Employer did not unfairly dismiss unemployed ski patroller: FWC

When the alpine employee wasn’t invited back for this year’s ski season, he claimed that he was unfairly dismissed

Employer did not unfairly dismiss unemployed ski patroller: FWC
Jason Bosley alleged his employment had been terminated by Kosciuszko Thredbo Pty Ltd and that his dismissal was unfair.

However, the Fair Work Commission has found that Bosley could not be unfairly dismissed because he was not an employee at the time.

Bosley was employed as a full-time seasonal employee under the Alpine Resorts Award 2010, working as part of the ski patrol team.

He argued that he had a verbal contract that he would be employed at the company for the 2017 season.

The contract of employment for 2016 had run from June 11 until October 3 and in September, Bosley and other ski patrol staff were given notice that the season would end on October 3.

However, Bosley worked one additional day on October 4, to assist in packing up before flying to France the following month to work the northern hemisphere winter.

In December, 2016, Bosley received an email from his employer stating:

“As you are aware there has been a history of your discontent with our company policies, procedures, and management decisions including a lot of criticism of new patrollers, your colleagues, and supervisors.

“Our team dynamic has been affected from your negativity and we need to project a more positive and united approach to our teams in future seasons, especially to our newer team members, and our guests.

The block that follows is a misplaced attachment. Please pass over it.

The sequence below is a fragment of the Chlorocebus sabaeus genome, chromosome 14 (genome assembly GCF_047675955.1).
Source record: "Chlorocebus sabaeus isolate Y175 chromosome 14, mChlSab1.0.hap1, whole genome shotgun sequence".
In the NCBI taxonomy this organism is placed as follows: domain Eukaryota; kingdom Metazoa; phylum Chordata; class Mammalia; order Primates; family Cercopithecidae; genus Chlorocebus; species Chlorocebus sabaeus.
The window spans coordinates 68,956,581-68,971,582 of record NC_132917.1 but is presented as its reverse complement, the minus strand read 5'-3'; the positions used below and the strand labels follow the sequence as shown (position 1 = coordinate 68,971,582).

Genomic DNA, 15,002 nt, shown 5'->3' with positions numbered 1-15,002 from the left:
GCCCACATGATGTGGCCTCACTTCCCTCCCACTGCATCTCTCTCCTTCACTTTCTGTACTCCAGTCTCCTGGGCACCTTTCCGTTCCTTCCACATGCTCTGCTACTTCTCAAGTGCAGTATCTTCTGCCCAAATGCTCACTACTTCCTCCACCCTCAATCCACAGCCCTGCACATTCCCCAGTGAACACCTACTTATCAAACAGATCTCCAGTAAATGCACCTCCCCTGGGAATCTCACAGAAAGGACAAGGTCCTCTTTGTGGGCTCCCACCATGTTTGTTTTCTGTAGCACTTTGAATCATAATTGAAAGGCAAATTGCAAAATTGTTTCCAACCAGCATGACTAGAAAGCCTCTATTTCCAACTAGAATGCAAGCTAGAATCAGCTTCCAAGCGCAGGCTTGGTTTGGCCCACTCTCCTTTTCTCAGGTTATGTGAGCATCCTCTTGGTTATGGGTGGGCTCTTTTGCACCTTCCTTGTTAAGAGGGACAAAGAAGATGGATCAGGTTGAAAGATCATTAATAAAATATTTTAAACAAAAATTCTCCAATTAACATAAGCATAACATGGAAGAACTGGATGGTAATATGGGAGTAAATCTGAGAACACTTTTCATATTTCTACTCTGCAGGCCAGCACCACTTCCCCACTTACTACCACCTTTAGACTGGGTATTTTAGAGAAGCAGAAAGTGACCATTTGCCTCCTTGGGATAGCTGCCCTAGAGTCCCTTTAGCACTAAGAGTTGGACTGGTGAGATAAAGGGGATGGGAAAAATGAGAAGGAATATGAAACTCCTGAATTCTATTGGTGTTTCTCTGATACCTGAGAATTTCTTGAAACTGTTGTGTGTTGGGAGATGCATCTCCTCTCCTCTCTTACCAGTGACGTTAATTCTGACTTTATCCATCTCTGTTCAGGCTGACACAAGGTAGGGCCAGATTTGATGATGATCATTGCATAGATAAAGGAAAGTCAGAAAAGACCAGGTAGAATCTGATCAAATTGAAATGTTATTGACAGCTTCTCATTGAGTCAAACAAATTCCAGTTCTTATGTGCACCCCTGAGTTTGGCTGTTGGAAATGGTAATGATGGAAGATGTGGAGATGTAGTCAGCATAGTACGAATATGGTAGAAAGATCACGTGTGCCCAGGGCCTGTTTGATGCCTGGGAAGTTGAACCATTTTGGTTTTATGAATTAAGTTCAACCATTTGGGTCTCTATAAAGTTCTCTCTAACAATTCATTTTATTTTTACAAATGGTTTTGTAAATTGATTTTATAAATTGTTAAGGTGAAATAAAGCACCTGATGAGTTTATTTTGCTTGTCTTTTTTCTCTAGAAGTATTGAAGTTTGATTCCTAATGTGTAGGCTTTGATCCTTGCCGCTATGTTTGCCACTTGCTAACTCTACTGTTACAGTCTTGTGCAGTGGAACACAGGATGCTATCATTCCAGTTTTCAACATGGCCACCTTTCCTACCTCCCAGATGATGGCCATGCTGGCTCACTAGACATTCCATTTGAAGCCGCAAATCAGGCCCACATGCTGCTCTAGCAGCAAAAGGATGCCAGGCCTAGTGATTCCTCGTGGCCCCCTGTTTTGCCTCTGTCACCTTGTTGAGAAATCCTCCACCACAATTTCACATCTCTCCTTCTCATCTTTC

“After careful consideration the Management of Kosciuszko Thredbo Pty Ltd has made the decision not to re-employ you for the 2017 and future seasons.”

Bosley launched the legal action in January, arguing that because he worked on October 4, his seasonal contract had become an ongoing contract and therefore his employer was required to provide him with notice of termination as per his employment contract. He said he had received no notice of termination.

He also deposed in his witness statement that at the conclusion of his 2016 seasonal contract his ski patrol manager had said to him words to the effect “see you next year and we will do this all again” which he considered to be a new verbal contract for continuing employment.

Bosley also claimed that he was “shocked and surprised” to receive the unexpected email outlining his termination.

However, his employer argued that the process for hiring staff for each ski season required applicants to submit a formal application for employment in January, with applicants subsequently selected for interview.

Kosciuszko Thredbo Pty Ltd also said Bosley was very familiar with this hiring process, reiterating that no one was hired on the basis of a verbal agreement or a handshake.

Moreover, his employer said Bosley's employment ended on October 4 and that there had been no decision to sack him, but rather it decided not to re-employ him. Therefore, his employment had not been terminated.

Deputy President Kovacic said the material before the Commission in this case does not point to any act on the part of the employer which resulted directly or consequentially in the termination of Bosley’s employment.

“To the contrary, the material before the Commission points to Bosley’s seasonal employment being extended by agreement by one day and simply coming to an end on 4 October 2016. This supports a finding that there was no dismissal at the initiative of the Respondent,” he said.

Related stories:

Casual workers win right to request permanent work
Sydney restaurant ordered to pay $15,000 for unfair dismissal
 

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